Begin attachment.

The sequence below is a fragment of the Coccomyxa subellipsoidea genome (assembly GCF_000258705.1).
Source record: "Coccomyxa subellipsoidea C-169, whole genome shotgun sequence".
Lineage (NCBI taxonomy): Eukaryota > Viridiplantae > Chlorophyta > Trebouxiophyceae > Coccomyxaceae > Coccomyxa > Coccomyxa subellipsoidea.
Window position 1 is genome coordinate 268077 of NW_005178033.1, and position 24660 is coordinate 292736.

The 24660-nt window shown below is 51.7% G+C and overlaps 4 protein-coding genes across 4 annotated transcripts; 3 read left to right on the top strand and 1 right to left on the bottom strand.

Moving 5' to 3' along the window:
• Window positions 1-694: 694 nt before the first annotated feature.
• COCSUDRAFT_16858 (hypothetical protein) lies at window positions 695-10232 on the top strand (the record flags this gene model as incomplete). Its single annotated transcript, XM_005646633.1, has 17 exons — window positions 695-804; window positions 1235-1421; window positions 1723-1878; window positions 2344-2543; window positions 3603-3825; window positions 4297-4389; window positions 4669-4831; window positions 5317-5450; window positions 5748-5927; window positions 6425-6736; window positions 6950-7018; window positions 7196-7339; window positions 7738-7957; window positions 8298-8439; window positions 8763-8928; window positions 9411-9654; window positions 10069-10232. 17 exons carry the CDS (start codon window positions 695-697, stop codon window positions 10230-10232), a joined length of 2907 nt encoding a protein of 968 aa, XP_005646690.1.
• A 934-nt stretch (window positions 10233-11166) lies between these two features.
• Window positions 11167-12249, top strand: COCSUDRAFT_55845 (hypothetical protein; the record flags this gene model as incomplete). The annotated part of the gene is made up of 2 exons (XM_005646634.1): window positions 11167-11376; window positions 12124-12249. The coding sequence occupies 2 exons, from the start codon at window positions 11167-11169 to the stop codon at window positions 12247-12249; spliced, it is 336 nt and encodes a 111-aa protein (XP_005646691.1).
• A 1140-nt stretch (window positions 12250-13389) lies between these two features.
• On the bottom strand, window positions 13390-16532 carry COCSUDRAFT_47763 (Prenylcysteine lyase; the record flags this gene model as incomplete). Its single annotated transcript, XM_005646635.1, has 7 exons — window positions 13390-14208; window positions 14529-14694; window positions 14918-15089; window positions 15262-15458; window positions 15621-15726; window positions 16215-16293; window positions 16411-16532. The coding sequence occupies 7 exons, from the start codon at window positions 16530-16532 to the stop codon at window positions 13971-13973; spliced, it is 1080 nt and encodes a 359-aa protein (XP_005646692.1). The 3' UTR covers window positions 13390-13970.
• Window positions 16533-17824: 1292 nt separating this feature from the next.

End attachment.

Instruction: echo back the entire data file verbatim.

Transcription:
The sequence below is a fragment of the Coccomyxa subellipsoidea genome (assembly GCF_000258705.1).
Source record: "Coccomyxa subellipsoidea C-169, whole genome shotgun sequence".
Lineage (NCBI taxonomy): Eukaryota > Viridiplantae > Chlorophyta > Trebouxiophyceae > Coccomyxaceae > Coccomyxa > Coccomyxa subellipsoidea.
Window position 1 is genome coordinate 268077 of NW_005178033.1, and position 24660 is coordinate 292736.

The 24660-nt window shown below is 51.7% G+C and overlaps 4 protein-coding genes across 4 annotated transcripts; 3 read left to right on the top strand and 1 right to left on the bottom strand.

Moving 5' to 3' along the window:
• Window positions 1-694: 694 nt before the first annotated feature.
• COCSUDRAFT_16858 (hypothetical protein) lies at window positions 695-10232 on the top strand (the record flags this gene model as incomplete). Its single annotated transcript, XM_005646633.1, has 17 exons — window positions 695-804; window positions 1235-1421; window positions 1723-1878; window positions 2344-2543; window positions 3603-3825; window positions 4297-4389; window positions 4669-4831; window positions 5317-5450; window positions 5748-5927; window positions 6425-6736; window positions 6950-7018; window positions 7196-7339; window positions 7738-7957; window positions 8298-8439; window positions 8763-8928; window positions 9411-9654; window positions 10069-10232. 17 exons carry the CDS (start codon window positions 695-697, stop codon window positions 10230-10232), a joined length of 2907 nt encoding a protein of 968 aa, XP_005646690.1.
• A 934-nt stretch (window positions 10233-11166) lies between these two features.
• Window positions 11167-12249, top strand: COCSUDRAFT_55845 (hypothetical protein; the record flags this gene model as incomplete). The annotated part of the gene is made up of 2 exons (XM_005646634.1): window positions 11167-11376; window positions 12124-12249. The coding sequence occupies 2 exons, from the start codon at window positions 11167-11169 to the stop codon at window positions 12247-12249; spliced, it is 336 nt and encodes a 111-aa protein (XP_005646691.1).
• A 1140-nt stretch (window positions 12250-13389) lies between these two features.
• On the bottom strand, window positions 13390-16532 carry COCSUDRAFT_47763 (Prenylcysteine lyase; the record flags this gene model as incomplete). Its single annotated transcript, XM_005646635.1, has 7 exons — window positions 13390-14208; window positions 14529-14694; window positions 14918-15089; window positions 15262-15458; window positions 15621-15726; window positions 16215-16293; window positions 16411-16532. The coding sequence occupies 7 exons, from the start codon at window positions 16530-16532 to the stop codon at window positions 13971-13973; spliced, it is 1080 nt and encodes a 359-aa protein (XP_005646692.1). The 3' UTR covers window positions 13390-13970.
• Window positions 16533-17824: 1292 nt separating this feature from the next.